Now that we’ve hopefully persuaded the freezer fillers, I want to tackle this smaller is better eating deal. I have had my share of different sized trout on the grill, and I gaurentee you that I can cook you two 8-inchers to taste just as good as a 16-incher. That is if (and this is a big IF) they are native trout or have at least been weaned of the pellets for a year. I know of a few streams where the natural reproduction is phenomenal, so when I get a hunger for the grill, I head there to harvest a couple nice native 11/12-inchers. I know I’m in for some tasty treats & I also know I’m not harming the resource.

This brings me to my last point. Certain streams, rivers, creeks, etc…, are more apt to grow large fish. It is in these waters that it is even more crucial to release the larger fish (if you want to someday get a trophy). When a trout reaches a certain size (I’d say 13-14 inches), they change they’re diet & begin attacking larger meals such as chubs, suckers, crayfish, other trout, etc…(ingredients that grow big browners!). When they’re 15-16 inches, they really start packing it in. When they’re 19-20, they can eat a half dozen 6-inch chubs in one setting. Get the picture? The bigger they get, the faster they grow! That’s why the big ones need to go back. So they can strap on the feed bag and turn into a fish of a lifetime.

JA!

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Guest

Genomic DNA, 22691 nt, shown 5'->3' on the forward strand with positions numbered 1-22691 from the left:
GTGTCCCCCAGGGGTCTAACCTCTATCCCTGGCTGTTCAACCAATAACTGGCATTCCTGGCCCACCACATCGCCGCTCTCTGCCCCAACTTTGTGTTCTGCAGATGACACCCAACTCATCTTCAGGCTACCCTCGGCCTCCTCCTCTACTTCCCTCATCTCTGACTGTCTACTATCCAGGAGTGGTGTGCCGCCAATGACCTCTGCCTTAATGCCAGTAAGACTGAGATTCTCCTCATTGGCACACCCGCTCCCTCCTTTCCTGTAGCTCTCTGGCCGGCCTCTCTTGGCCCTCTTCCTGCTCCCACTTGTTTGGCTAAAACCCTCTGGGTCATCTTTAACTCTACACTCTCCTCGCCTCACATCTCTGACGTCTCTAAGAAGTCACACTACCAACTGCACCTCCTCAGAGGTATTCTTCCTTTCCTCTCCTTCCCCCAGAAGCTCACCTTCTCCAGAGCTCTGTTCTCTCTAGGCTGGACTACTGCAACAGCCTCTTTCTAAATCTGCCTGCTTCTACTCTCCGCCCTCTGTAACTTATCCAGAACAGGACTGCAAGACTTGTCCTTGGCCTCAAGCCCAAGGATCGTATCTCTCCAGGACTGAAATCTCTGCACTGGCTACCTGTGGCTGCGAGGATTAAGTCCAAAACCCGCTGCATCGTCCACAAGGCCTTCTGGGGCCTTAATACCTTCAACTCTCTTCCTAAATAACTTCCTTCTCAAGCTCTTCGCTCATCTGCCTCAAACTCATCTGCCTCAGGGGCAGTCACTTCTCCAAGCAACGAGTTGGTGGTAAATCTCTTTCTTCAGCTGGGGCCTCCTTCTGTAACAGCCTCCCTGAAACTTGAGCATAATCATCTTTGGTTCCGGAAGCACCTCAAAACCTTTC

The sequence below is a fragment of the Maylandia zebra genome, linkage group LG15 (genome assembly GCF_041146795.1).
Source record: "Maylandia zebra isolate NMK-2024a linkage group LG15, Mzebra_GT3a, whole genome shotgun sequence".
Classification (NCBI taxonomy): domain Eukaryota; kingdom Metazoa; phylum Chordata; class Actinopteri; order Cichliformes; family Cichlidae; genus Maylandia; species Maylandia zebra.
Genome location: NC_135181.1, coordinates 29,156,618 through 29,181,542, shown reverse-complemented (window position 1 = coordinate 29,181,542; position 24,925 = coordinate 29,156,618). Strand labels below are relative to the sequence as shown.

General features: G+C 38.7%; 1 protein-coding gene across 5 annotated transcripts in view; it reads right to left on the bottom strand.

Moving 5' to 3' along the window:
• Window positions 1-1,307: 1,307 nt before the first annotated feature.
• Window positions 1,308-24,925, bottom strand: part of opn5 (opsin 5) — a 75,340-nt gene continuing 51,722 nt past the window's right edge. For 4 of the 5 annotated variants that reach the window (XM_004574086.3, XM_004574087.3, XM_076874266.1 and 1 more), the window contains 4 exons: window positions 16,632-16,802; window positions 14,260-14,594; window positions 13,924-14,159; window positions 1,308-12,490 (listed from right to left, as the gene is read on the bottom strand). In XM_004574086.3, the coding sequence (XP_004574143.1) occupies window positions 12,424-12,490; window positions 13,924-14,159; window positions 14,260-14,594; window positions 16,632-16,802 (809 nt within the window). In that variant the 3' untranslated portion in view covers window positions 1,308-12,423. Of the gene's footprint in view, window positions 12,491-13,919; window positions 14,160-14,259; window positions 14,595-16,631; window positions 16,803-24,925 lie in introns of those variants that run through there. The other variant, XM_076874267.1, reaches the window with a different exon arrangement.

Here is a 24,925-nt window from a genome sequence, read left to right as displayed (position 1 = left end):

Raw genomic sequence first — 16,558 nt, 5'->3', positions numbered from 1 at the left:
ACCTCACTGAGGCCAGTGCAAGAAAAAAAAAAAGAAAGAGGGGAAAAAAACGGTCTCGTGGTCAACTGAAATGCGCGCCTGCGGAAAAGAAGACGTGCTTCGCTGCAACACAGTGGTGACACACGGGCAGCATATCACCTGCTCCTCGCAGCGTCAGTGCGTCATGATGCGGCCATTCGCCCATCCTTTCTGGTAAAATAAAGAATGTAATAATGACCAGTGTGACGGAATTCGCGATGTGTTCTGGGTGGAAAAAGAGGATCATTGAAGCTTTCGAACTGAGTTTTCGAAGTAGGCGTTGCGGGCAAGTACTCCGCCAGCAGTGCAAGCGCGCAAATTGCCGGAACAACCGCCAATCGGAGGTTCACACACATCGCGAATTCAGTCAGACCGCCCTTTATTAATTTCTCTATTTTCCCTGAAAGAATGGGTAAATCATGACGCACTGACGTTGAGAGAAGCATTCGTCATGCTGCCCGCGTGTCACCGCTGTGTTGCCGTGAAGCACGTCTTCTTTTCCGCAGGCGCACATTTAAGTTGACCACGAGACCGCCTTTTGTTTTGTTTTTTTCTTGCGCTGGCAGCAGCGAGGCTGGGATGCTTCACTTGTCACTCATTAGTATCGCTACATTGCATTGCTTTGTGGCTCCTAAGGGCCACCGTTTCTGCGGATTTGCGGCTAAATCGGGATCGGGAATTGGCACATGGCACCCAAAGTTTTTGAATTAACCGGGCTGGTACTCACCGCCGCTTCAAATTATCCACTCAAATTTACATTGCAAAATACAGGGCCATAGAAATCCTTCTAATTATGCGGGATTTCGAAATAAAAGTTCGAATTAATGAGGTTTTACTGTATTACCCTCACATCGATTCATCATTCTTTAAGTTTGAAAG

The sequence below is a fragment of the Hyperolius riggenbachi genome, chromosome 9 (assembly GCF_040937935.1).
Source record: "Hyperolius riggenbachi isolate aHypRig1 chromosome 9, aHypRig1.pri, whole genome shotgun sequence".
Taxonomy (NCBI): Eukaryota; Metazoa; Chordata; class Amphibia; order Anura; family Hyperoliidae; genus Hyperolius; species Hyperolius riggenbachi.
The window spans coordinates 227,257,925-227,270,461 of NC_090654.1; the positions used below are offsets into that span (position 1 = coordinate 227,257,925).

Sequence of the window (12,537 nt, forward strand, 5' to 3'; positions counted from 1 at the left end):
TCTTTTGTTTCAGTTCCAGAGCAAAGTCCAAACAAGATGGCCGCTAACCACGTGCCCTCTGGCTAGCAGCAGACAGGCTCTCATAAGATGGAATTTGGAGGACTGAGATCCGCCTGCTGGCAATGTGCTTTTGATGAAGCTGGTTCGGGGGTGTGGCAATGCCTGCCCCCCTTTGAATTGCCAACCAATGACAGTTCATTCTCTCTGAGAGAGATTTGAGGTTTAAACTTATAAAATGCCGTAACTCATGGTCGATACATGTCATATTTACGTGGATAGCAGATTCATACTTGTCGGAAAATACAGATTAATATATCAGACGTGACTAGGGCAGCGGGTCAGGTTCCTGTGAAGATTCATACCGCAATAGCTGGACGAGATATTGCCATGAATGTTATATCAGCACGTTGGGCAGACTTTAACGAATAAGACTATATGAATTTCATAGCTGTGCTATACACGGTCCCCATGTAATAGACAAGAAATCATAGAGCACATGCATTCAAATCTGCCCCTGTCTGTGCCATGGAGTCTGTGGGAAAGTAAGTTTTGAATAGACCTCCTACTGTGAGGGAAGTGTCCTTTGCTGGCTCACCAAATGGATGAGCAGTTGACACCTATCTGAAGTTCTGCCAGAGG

I agree with keeping trout less than 12" to eat. I personally shrink the range to 10" - 11". Personal preference .... Splitting hairs ? Maybe .... Anyway, I'm a flyrodder myself and I think overall Mr. Bartz is right the average size of the trout is up, but not everywhere and I think it's partly due to some streams being made more accessible and just an increase in the number of people fishing for trout. Especially early in the season when the "Meat" fishermen are out to get their freezers stocked. The ones who always keep their limit and usually fish in groups. Another thing affecting trout size is people not adhering to the special regs on certain streams that are designed to increase the average size and or natural population of the trout in the stream. I've seen people drowning worms in single barbless hook artificial bait only areas,they left when they saw me coming. I guess I am a little off the subject, but less face it, if each of us needs do his/her part in helping to preserve our fishing resources so that our kids and grandkids in my case can enjoy fishing as we do.